“So, I think the great people that I’ve been surrounded by throughout the game have really helped me grow and develop into someone who I think is ready to move on in to the working world,” he added.
And along with the challenges and adversities hockey has thrown at him, Abraham has also learned many valuable life lessons that will help him afterwards.
“I think the big think that hockey has taught me is the difference between successful people, unsuccessful people, and very successful people, and I think, the big difference is consistency. I think unsuccessful people can have a good day or a good game, successful people can have a good year, but I think very successful people they can have good careers, and that’s because they’re consistent,” Abraham said.
“They’re consistent with their habits, they’re consistent with the way they treat people, they’re consistent with their work ethic and their discipline, and I think that’s something that I will definitely take with me and implement in to my everyday life going forward,” he added.
And because of these life lessons and his successful career in hockey, Abraham can take pride in the fact he enjoyed his time in hockey.
“I take pride in placing an emphasis on fun when it comes to playing. It’s a message I wish to pass along to the next generation of parents and players,” Abraham recalled.
“My parents didn’t put me in hockey to make the NHL, they put me in hockey because they knew how much fun I had when I was out playing on the backyard rink and they genuinely loved watching me play,” he added.
Following his Queen’s Cup win in his final season in U Sports, Abraham has made the decision to retire from playing hockey in order to focus on his law school degree.
While at Queen’s, Abraham finished an undergraduate degree in history in three years, got accepted into law school in 2017, and is now heading into his third year of law school next year.
This past Autumn, Abraham was hired by a Law Firm in Toronto, Stikeman Elliott, which mostly specializes in corporate and commercial law, and he has plans to work there this summer.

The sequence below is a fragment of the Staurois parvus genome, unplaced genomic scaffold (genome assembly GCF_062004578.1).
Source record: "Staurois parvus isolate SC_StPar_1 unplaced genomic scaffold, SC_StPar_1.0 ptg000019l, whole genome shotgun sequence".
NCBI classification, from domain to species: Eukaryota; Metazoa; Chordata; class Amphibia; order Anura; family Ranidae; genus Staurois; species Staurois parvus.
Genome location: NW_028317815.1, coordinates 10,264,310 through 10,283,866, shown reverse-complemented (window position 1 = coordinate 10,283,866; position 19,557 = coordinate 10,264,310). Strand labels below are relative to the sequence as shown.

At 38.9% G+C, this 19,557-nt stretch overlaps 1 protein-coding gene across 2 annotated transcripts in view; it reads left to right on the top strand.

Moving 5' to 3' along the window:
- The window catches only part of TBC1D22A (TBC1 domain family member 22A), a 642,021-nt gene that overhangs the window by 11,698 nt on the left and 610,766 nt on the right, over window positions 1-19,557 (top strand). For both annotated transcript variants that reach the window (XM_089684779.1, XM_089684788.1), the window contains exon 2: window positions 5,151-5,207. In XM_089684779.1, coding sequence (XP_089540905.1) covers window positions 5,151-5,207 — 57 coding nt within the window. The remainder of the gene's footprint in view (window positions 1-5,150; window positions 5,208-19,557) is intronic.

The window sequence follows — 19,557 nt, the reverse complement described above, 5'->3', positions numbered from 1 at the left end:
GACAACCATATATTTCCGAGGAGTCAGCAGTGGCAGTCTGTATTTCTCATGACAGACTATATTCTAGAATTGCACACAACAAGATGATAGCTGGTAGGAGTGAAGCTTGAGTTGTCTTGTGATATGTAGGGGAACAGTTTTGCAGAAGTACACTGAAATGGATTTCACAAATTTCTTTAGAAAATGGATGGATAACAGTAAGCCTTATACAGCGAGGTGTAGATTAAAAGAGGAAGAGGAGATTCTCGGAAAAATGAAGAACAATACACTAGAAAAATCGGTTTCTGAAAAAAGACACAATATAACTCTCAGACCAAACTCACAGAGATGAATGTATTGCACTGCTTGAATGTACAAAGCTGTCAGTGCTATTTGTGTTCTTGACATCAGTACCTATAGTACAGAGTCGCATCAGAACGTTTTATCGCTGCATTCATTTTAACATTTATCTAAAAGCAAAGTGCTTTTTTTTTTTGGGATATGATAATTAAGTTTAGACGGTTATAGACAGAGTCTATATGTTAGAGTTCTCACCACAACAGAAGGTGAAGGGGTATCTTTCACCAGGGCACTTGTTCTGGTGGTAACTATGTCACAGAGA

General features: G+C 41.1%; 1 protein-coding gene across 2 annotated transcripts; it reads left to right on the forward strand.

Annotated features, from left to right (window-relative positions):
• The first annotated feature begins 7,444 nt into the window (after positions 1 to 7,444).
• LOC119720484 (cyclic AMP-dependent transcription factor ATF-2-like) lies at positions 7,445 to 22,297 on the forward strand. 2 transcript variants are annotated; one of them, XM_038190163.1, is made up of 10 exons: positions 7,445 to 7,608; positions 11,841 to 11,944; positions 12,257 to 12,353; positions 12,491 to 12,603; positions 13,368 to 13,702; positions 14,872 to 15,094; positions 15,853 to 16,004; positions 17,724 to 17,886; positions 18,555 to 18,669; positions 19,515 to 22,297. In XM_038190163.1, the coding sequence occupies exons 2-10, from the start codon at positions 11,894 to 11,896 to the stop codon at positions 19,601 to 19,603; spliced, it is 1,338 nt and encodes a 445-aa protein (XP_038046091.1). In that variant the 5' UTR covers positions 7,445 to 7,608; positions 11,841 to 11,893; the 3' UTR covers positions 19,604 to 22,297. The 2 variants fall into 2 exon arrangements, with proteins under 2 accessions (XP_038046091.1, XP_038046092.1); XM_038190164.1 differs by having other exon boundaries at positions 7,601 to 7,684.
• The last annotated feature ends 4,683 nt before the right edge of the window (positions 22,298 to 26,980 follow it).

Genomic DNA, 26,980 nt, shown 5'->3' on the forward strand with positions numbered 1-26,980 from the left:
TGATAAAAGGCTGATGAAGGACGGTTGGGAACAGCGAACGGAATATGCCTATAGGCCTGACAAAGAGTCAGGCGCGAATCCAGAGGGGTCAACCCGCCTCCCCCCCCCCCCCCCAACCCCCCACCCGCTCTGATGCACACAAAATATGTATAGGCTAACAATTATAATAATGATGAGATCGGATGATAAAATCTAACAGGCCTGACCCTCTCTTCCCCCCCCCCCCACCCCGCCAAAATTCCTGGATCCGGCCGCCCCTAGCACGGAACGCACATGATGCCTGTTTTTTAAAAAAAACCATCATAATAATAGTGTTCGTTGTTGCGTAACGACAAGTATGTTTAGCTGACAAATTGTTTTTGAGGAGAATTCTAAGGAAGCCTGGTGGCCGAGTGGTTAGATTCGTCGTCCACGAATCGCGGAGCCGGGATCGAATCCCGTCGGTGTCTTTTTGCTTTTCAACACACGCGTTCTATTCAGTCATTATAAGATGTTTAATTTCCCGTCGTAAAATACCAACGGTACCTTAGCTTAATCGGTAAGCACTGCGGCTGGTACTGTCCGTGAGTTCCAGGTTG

When people say hockey opens doors for you besides playing, they aren’t wrong. Through playing at Queen’s Abraham played alongside Kevin Bailie, a law student who will also be working at Stikeman Elliott, as well as Aaron Fransen, an OHL and Queen’s hockey alumni, who is currently a lawyer at Stikeman Elliott.
“It’s an example of what hockey can do for you, the connections it brings, and really helps you get the foot in the door in the working world if hockey doesn’t work out,” Abraham said.
In terms of his future in delving into a specific field of law, Abraham will be doing corporate law with an emphasis on Mergers and Acquisitions.
Although Abraham did get the chance to play pro at the end of this season, he realized after winning the Queen’s Cup, the Gaels jersey was the last jersey he wanted to wear professionally.
“With winning a championship this year at a school, at a place that means a lot to me, its kind of gave me a bit of closure. Again, I think this is the last jersey I want to wear, this is the last place that I want to play, so, I can’t thank my teammates and my coaches enough for helping me get that closure,” Abraham said.
And in regards to advice to junior players deciding to go down the student athlete road, Abraham has said to go with your gut.
“Don’t necessarily go with where you think the right place to go, where you’re getting the best scholarship, the best opportunity,” Abraham said.
“You’ll know when you know where you’re going to fit in. It’s a process, don’t force it, and when you get there, work hard, have fun, because this is the place where you’re going to find friends and make memories that are going to last forever,” he added.
And as for what he’ll miss most about playing a sport he has spent the majority of his youth playing, Abraham has said he will miss the feeling he gets in his stomach before a game.
“There are not many things in life that give you those butterflies or that unknown,” Abraham said.
“When you’re lining up for the opening faceoff, hockey is such a random game you really have no idea what is going to happen on any given night, so I’ll definitely miss that feeling, I’ll miss that energy and that excitement.”